Barely a week goes by without another journalist, celebrity or other public figure reportedly quitting social media due to the high levels of abuse on the channel. This week it’s the turn of Owen Jones, Guardian columnist and author of the book Chavs: The Demonisation of the Working Class, quitting social citing the scene as “completely and utterly depressing.”
Jones, who has more than 250,000 “likes” on Facebook and 500,000 followers on Twitter, regularly receives abuse for his political opinion and debate from both sides of the political spectrum.
Speaking to journalists, Jones said: “On a daily basis I have angry strangers yelling at me, on the one hand, that I’m responsible for the destruction of the Labour Party, and on the other, I’m a right-wing sell-out careerist who’s allied to Tony Blair and possibly in the pay of the Israeli government (and that I’m a Blairite c*** who needs to go f*** myself, and so on and so forth).”
“I find myself constantly engaging with people denouncing my motives while sending abuse. And my friends ask: What are you doing? Why are you wasting your life on this nonsense? And they’re just right.
Jones continued: “Added with the usual far-right extremists sending ever more creative descriptions of how they’re going to torture and murder me, I’m no longer convinced social media is as useful a tool for political debate and discussion as it once was.”
By quitting social media, Jones is highlighting a very important issue for many social networks.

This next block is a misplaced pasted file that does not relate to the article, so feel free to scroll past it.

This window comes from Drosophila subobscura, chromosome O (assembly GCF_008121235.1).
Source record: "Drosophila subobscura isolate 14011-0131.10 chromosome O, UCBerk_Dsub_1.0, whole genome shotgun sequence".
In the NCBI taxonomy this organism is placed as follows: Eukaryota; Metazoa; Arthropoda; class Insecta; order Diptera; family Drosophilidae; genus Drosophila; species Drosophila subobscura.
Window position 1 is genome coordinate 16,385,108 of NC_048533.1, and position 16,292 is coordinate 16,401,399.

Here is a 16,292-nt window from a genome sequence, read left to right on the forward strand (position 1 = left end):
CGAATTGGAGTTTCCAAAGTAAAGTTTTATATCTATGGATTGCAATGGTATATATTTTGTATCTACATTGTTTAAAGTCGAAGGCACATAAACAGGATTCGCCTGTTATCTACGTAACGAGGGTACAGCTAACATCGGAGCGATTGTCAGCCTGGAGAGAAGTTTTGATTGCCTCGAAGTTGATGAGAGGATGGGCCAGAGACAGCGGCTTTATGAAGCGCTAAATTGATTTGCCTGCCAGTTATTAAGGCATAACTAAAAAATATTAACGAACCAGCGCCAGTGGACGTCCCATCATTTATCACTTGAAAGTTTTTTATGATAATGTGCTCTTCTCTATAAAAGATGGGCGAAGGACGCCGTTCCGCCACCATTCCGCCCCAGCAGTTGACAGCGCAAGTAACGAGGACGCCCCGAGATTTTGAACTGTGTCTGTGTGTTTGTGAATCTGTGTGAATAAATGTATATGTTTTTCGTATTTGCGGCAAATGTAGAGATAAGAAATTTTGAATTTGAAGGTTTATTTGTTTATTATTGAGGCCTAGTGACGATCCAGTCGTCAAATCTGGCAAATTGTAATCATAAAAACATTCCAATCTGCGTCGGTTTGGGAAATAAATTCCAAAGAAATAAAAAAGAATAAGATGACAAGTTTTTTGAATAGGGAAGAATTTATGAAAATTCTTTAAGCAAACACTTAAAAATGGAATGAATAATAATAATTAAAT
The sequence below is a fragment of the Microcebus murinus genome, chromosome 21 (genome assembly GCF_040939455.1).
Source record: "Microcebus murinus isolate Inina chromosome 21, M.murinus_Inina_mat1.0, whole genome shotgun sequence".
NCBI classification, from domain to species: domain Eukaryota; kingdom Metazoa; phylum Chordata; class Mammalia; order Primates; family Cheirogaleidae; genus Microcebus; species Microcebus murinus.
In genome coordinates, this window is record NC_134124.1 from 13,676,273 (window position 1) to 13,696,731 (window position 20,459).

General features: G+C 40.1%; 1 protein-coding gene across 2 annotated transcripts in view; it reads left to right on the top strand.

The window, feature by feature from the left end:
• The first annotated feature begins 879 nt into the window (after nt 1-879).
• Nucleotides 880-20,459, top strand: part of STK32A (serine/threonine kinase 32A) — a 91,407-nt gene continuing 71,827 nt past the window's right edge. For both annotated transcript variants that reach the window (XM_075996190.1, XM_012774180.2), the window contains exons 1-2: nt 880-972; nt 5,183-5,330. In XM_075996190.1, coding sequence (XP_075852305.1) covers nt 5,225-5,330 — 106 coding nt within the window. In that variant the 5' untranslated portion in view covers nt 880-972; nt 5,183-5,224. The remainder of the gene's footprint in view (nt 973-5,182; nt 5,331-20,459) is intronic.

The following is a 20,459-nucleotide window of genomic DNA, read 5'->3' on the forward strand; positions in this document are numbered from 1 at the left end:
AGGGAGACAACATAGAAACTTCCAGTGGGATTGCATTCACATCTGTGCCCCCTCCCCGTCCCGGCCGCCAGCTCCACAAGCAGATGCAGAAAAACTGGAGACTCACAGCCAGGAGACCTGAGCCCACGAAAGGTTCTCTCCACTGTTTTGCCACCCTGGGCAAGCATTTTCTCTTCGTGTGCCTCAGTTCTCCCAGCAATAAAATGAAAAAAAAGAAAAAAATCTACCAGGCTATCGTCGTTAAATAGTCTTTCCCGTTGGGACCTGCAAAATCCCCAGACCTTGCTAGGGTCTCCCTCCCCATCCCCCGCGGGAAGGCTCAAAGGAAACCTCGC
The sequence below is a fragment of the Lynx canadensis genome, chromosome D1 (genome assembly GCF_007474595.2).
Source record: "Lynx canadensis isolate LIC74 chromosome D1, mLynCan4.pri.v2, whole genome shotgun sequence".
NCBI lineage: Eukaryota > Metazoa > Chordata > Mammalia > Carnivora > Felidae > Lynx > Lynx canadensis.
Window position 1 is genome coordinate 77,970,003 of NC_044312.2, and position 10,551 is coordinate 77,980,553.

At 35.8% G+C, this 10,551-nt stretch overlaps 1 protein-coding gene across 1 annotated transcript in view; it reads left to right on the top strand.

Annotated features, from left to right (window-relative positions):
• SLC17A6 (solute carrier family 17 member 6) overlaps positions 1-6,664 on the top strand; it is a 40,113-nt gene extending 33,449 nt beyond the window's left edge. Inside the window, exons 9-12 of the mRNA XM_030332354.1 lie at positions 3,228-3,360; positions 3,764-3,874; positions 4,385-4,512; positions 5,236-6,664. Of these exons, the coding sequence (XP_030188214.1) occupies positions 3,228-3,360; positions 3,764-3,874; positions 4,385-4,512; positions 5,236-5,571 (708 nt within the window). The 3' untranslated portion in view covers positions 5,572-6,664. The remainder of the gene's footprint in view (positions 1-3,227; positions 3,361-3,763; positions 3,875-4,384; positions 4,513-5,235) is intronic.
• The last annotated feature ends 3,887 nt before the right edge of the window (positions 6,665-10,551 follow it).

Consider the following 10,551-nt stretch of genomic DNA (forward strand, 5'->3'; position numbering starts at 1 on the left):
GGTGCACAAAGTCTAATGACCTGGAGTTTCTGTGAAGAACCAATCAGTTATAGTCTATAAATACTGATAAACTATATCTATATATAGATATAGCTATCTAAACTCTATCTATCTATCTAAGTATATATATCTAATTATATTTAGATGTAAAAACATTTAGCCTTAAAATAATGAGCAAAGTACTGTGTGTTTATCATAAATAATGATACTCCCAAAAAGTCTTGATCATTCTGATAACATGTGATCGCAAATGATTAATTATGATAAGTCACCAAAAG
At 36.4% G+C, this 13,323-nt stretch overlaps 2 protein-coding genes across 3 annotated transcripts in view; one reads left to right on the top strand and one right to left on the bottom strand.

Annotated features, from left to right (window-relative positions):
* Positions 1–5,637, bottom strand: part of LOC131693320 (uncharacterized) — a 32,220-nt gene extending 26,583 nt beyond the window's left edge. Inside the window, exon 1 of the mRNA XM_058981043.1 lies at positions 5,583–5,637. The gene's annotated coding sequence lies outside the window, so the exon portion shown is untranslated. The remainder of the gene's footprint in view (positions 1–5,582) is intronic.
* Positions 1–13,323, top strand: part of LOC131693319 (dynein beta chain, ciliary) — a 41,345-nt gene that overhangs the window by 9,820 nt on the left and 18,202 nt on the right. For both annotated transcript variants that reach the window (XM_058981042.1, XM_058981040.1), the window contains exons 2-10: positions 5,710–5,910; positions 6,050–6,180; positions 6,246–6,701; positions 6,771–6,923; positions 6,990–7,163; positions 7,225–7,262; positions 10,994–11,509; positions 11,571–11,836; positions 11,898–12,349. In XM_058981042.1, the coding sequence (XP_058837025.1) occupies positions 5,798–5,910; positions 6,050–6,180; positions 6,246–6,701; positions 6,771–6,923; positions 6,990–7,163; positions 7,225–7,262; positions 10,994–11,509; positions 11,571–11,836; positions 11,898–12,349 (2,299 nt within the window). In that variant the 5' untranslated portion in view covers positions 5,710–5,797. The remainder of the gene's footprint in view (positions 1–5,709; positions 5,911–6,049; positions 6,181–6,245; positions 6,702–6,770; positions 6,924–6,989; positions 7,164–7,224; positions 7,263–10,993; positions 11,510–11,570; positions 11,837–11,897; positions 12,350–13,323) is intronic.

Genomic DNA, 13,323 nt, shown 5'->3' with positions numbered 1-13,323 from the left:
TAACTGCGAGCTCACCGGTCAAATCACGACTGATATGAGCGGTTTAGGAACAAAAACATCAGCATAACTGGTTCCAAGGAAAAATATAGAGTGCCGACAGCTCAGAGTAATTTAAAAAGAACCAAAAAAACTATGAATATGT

With so much abuse, many social networks are far from being engaging social environments they set out to be.
If you compare online social networks with real social environments, it’s easy to see why it’s is so important that certain social standards are adhered to. For example:
While you might enjoy a good debate about numerous topics (sport, politics, religion, dating, etc.) when you are down the pub with your mates, the moment the crowd turns nasty and threats of violence are issued the hope for positive engagement is over. Before long, the pub garners a certain reputation and “decent” people stop going.
The same is true for social media. It only takes a handful of “trolls” to turn people off.
What can social media sites do to ensure social media stays social while championing conversation and debate and making sure everyone feels safe? Share your comments below: